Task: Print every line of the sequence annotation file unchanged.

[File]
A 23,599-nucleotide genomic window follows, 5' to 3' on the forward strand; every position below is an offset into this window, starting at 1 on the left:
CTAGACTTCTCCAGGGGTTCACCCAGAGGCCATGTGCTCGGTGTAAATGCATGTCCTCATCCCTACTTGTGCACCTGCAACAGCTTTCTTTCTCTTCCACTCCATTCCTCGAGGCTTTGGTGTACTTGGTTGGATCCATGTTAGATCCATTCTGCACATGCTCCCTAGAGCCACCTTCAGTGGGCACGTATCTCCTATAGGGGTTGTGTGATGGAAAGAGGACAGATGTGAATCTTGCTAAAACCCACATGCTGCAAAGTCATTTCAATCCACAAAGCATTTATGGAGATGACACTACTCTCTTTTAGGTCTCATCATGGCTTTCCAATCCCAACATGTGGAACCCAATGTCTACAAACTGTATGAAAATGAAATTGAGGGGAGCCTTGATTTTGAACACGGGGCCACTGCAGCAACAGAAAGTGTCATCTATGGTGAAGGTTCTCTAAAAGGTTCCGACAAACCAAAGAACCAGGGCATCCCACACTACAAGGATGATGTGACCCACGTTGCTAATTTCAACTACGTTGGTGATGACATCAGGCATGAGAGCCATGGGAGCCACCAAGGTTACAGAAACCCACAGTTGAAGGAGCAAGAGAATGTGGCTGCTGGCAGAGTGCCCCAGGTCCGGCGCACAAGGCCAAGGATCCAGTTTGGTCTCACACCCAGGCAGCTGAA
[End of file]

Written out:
A 23,599-nucleotide genomic window follows, 5' to 3' on the forward strand; every position below is an offset into this window, starting at 1 on the left:
CTAGACTTCTCCAGGGGTTCACCCAGAGGCCATGTGCTCGGTGTAAATGCATGTCCTCATCCCTACTTGTGCACCTGCAACAGCTTTCTTTCTCTTCCACTCCATTCCTCGAGGCTTTGGTGTACTTGGTTGGATCCATGTTAGATCCATTCTGCACATGCTCCCTAGAGCCACCTTCAGTGGGCACGTATCTCCTATAGGGGTTGTGTGATGGAAAGAGGACAGATGTGAATCTTGCTAAAACCCACATGCTGCAAAGTCATTTCAATCCACAAAGCATTTATGGAGATGACACTACTCTCTTTTAGGTCTCATCATGGCTTTCCAATCCCAACATGTGGAACCCAATGTCTACAAACTGTATGAAAATGAAATTGAGGGGAGCCTTGATTTTGAACACGGGGCCACTGCAGCAACAGAAAGTGTCATCTATGGTGAAGGTTCTCTAAAAGGTTCCGACAAACCAAAGAACCAGGGCATCCCACACTACAAGGATGATGTGACCCACGTTGCTAATTTCAACTACGTTGGTGATGACATCAGGCATGAGAGCCATGGGAGCCACCAAGGTTACAGAAACCCACAGTTGAAGGAGCAAGAGAATGTGGCTGCTGGCAGAGTGCCCCAGGTCCGGCGCACAAGGCCAAGGATCCAGTTTGGTCTCACACCCAGGCAGCTGAA